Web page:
“Some of the weaker European economies like France and Italy are slipping way down the table. They face exclusion from bodies like the G-8 and possibly eventually the G-20 as their economies persistently underperform,” a statement accompanying the report said. “International bodies are likely to have to change their membership to reflect the changing balance of economic power.”

The internationally influential G-8 group of major world economies (which has consisted of the U.S., Germany, Russia, France, Italy, Japan, the U.K. and Canada, though Russia was suspended from inclusion last year over its actions in Crimea) already isn’t organized based solely on GDP value. China and India, for instance, are absent from the group and countries like Canada and Russia – neither of which cracks the world’s top eight in terms of GDP – are or were previously included.

So it is likely that at least some adjustment will take place in the G-8 and organizations similar to it going forward. Adding weight to that projection, the CEBR said the world’s slowest-growing region over the next decade and a half will be Western Europe, with its share of the global economy falling by more than 40 percent by 2031.

The 19-country eurozone’s collective GDP has expanded by an average of only 0.2 percent per quarter since 2010. For comparison’s sake, the U.S. has maintained an average of more than 2.1 percent over the same window.

“Although France continues militarily to punch above its weight, replacing the U.K. as the U.S.’s leading military partner in the Middle East, economically the picture is dire,” the report said. “France is forecast to slip from being the fifth-largest world economy in 2013 to the ninth-largest by 2031, leading it no longer to qualify on economic grounds for membership of the G-8 largest economies.”

The United Arab Emirates, meanwhile, is expected to crack the Top 30 largest economies for the first time by 2031, while Asian nations like Malaysia and the Philippines also are projected to make their way onto the list. Indonesia is expected to jump from the 17th slot to the 11th.

But perhaps the biggest mover is India, an economy that ranked as only the ninth largest in 2014. The country will move up to No. 3 by 2031, according to the CEBR, and has already eclipsed China in terms of annual growth. India is currently the sole bright spot among the emerging market growth engines known as theBRICS nations (which also include Brazil, Russia, China and South Africa), and the World Bank projects the country’s expected 7.5 percent GDP growth in 2015 (which will inflate up to 8 percent by 2017) will outpace most other major world economies.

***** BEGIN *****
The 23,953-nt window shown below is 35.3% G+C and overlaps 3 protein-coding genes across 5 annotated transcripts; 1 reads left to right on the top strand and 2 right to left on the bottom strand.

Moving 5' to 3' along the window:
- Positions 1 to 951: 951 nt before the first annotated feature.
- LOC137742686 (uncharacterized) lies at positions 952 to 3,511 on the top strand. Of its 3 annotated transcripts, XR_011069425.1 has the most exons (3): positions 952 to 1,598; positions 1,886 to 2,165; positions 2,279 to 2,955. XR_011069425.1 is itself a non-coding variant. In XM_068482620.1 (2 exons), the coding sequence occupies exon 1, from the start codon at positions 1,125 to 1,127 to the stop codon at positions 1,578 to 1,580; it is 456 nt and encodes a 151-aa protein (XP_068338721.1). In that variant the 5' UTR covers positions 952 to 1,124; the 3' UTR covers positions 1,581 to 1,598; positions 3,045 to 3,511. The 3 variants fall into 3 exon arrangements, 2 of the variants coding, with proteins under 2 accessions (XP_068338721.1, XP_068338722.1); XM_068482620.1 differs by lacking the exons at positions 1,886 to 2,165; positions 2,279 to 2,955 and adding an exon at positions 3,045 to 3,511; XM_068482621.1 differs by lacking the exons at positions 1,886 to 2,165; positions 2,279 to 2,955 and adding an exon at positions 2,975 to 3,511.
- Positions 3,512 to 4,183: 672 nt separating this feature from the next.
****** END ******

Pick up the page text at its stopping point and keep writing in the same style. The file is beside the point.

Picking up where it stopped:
“The world’s most populous nation has made a start in 2015 in catching up with China, with faster economic growth than China for the first time in years,” the CEBR report said. “But there is still a long way to go, and India is only likely to overtake China at some point in the second half of the 21st century.”

Indeed, it’s worth noting that India’s GDP is expected to be valued at $10.63 trillion in 2031. That’s still smaller than the current sizes of both the Chinese and American economies, and it will be less than a third the size of either in 2031. So although the U.S. is expected to fall to No. 2, it’s unlikely any nation other than China and maybe India will catch the country in the foreseeable future.

And considering the populations of both China and India dwarf that of the U.S., that’s not entirely surprising.

“The United States remains the most successful of the world’s older economies and the world’s technological leader,” the report said. “Indeed, as software becomes the world’s key industry, the U.S.’s position as a technology leader is reinforced.” ​